CM Ulrich and DEP Announce Plan to Develop Abandoned Rockaway Construction Site
Storage Facility Will Replace Stalled Condo Project
Council Member Eric A. Ulrich (R-Queens) joined city Department of Environmental Protection officials and Community Board 14 District Manager Jonathan Gaska on Friday to announce plans to build a storage facility on property at Beach 106th Street and Beach Channel Drive that is currently the site of an abandoned construction project.
Under the $2 million plan, the city will demolish the partially-built structures before leveling the land for construction of two storage buildings. The new facility will used by the DEP to store spare parts and equipment for the adjacent Rockaway Wastewater Treatment Plant and will have minimal impact on the surrounding community. Demolition work is expected to be finished by the end of the summer, and the new storage buildings should be ready by the end of the year.
Ulrich said, “I’m pleased to stand here in Rockaway alongside the DEP and CB 14 to announce this project. This property has long been a source of complaints and frustration for my constituents. It is unsafe, unsightly and a community eyesore that is an impediment to the overall revitalization of the Rockaway Peninsula.”
DEP Commissioner Cas Holloway said, “Today’s announcement is another example of DEP’s efforts to be a good neighbor to the Rockaway community. This half-finished condominium complex has become a blemish on the community and its removal is finally at hand. After the project was halted a few years back, the city stepped in to ensure that the eyesore sitting right next to the Rockaway Wastewater Treatment Plant would not remain forever.”
Gaska said, “We’re very pleased this project is coming to its conclusion. It had become an attractive nuisance and we were afraid someone was going to get hurt, or worse. This new site will be 180 degree turnaround from its current condition. It shows that government can get together and do good things for the community.”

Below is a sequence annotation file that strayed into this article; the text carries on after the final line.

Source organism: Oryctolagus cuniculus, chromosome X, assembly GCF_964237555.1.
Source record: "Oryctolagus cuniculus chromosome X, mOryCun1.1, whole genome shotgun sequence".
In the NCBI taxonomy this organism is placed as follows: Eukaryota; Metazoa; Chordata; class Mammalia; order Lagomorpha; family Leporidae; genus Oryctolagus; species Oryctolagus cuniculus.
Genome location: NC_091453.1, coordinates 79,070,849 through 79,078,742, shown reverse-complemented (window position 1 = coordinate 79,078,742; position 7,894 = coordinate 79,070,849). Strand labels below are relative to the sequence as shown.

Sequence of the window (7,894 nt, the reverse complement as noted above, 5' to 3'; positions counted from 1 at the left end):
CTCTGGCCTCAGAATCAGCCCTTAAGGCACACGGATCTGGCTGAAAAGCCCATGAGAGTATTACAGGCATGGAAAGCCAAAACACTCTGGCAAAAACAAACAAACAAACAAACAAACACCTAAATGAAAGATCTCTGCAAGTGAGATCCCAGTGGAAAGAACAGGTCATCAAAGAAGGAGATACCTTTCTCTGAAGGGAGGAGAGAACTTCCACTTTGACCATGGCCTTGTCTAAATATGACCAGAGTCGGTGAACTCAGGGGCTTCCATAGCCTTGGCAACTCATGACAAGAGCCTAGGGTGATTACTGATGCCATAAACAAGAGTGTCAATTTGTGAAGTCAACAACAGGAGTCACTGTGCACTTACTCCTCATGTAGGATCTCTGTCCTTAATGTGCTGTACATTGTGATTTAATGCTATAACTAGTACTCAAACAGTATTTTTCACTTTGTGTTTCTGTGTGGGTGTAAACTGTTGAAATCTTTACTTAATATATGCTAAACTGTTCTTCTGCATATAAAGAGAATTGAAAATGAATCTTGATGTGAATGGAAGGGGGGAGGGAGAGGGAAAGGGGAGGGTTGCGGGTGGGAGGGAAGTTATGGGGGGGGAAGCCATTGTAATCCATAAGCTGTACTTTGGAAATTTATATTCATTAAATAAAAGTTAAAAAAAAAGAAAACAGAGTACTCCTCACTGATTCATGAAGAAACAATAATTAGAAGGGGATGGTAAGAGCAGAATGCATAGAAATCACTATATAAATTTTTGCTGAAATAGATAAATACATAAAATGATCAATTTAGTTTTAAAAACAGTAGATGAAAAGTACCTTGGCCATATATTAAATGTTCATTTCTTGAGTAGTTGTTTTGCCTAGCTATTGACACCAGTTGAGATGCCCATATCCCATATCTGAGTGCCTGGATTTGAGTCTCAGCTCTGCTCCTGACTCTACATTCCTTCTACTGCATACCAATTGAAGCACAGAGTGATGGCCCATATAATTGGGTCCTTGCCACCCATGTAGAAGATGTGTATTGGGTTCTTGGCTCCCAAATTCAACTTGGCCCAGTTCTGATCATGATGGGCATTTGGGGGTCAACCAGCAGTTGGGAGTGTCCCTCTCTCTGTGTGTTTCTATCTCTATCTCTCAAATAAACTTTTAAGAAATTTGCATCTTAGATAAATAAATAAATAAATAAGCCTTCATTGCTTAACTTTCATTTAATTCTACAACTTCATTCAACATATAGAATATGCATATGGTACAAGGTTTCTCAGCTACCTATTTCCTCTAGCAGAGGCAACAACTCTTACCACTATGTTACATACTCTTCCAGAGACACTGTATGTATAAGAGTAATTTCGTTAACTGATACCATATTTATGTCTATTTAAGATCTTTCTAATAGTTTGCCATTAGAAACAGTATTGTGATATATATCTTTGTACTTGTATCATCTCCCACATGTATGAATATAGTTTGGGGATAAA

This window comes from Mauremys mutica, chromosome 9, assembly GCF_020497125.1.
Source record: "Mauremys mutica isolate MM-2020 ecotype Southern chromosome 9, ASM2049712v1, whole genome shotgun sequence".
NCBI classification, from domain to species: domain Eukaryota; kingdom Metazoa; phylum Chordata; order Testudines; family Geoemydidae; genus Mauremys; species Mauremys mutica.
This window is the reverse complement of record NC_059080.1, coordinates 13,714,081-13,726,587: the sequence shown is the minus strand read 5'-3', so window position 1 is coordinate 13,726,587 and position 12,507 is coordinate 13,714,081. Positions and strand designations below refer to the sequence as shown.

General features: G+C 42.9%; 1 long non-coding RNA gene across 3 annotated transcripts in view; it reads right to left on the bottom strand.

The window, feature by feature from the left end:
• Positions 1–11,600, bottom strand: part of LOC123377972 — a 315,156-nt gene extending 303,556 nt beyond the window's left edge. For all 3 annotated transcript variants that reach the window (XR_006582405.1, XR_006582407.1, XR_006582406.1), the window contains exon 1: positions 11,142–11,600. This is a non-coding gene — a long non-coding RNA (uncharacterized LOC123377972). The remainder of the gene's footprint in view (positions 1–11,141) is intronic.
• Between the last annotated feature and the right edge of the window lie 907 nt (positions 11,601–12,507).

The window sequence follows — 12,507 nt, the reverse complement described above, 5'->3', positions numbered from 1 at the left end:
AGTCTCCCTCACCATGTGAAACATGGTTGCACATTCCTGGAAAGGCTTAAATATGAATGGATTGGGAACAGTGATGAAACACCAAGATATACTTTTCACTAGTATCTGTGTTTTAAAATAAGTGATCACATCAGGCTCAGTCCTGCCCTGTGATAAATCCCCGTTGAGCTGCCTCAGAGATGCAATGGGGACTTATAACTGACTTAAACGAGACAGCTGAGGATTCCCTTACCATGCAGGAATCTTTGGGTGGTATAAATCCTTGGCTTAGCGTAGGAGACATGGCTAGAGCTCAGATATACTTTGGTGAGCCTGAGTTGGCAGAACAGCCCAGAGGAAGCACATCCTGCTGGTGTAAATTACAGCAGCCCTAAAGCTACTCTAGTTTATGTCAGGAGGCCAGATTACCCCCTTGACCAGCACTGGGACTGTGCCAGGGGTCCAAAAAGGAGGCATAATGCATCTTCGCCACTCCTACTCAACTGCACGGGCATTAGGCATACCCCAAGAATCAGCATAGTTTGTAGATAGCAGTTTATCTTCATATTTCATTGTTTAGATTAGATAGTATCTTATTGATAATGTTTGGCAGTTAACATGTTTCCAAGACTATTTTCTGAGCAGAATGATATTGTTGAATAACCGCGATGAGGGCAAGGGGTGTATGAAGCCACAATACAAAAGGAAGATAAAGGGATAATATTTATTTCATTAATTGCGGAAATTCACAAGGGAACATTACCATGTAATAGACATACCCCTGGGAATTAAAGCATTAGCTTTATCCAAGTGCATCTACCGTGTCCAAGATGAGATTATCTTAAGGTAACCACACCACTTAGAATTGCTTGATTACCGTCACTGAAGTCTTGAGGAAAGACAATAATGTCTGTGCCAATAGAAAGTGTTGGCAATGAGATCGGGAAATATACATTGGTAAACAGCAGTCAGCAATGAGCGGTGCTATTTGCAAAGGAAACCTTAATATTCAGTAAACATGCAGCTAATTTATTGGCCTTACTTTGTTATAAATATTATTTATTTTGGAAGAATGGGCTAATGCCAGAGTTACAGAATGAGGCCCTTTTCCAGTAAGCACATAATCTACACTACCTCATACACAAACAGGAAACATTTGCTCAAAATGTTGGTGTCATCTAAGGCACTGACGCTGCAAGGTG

Vincent Sapienza, Deputy Commissioner for Bureau of Wastewater Treatment, said, “We’re excited to finally have this project move forward, as the property has been an eyesore for the community for years now. Since it is adjacent to the treatment plant, the DEP saw it as a good opportunity to use it for a beneficial purpose. It took a little while to get going, but it is now moving forward thanks to the leadership of the Community Board and Council Member Ulrich. Without their prodding, we wouldn’t have gotten funding for this project. As soon as Commissioner Holloway visited the site, this project became a priority for the department.”
The city took ownership of the property through condemnation proceedings in 2008 and immediately began to improve the perimeter sidewalk and fencing to make it safer. At the request of Council Member Ulrich, the project will include wider sidewalks and plantings. Demolition work was delayed one month in order to not interfere with nearby Scholars’ Academy High School.
Added Ulrich: “I can’t tell you how grateful I am that this project is beginning. This eyesore brings down property values in the community, it’s not safe, and something had to be done about it. In this instance our voices are being heard and we are able to resolve this issue for the Rockaway community.”
Attached Photos: Matthew Mahoney, Associate Commissioner for the Bureau of Communications and Intergovernmental Affairs, Vincent Sapienza, Deputy Commissioner for the Bureau of Wastewater Treatment, Council Member Eric Ulrich and CB 14 District Manger Jonathan Gaska unveil plans for the new storage facility at Friday’s press conference. Also included are photos of the property in its current state and renderings of the planned facility.